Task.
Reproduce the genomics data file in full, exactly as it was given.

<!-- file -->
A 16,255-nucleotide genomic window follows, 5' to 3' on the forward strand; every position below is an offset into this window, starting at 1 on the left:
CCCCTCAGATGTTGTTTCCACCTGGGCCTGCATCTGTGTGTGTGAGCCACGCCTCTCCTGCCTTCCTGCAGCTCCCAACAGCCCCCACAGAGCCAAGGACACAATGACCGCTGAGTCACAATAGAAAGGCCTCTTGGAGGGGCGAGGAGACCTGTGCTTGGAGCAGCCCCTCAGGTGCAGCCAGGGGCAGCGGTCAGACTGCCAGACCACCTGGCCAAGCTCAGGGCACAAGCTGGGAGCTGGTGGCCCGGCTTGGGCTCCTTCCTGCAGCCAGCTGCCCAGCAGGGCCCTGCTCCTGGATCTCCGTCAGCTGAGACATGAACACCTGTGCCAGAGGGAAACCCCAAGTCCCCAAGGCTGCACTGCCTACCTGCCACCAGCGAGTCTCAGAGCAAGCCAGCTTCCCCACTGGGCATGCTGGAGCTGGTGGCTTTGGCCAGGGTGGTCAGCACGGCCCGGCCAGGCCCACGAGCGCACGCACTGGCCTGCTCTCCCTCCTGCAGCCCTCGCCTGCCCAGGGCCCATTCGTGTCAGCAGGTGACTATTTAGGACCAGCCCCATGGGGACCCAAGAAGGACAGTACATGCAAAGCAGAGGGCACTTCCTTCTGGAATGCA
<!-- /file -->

A 16,255-nucleotide genomic window follows, 5' to 3' on the forward strand; every position below is an offset into this window, starting at 1 on the left:
CCCCTCAGATGTTGTTTCCACCTGGGCCTGCATCTGTGTGTGTGAGCCACGCCTCTCCTGCCTTCCTGCAGCTCCCAACAGCCCCCACAGAGCCAAGGACACAATGACCGCTGAGTCACAATAGAAAGGCCTCTTGGAGGGGCGAGGAGACCTGTGCTTGGAGCAGCCCCTCAGGTGCAGCCAGGGGCAGCGGTCAGACTGCCAGACCACCTGGCCAAGCTCAGGGCACAAGCTGGGAGCTGGTGGCCCGGCTTGGGCTCCTTCCTGCAGCCAGCTGCCCAGCAGGGCCCTGCTCCTGGATCTCCGTCAGCTGAGACATGAACACCTGTGCCAGAGGGAAACCCCAAGTCCCCAAGGCTGCACTGCCTACCTGCCACCAGCGAGTCTCAGAGCAAGCCAGCTTCCCCACTGGGCATGCTGGAGCTGGTGGCTTTGGCCAGGGTGGTCAGCACGGCCCGGCCAGGCCCACGAGCGCACGCACTGGCCTGCTCTCCCTCCTGCAGCCCTCGCCTGCCCAGGGCCCATTCGTGTCAGCAGGTGACTATTTAGGACCAGCCCCATGGGGACCCAAGAAGGACAGTACATGCAAAGCAGAGGGCACTTCCTTCTGGAATGCA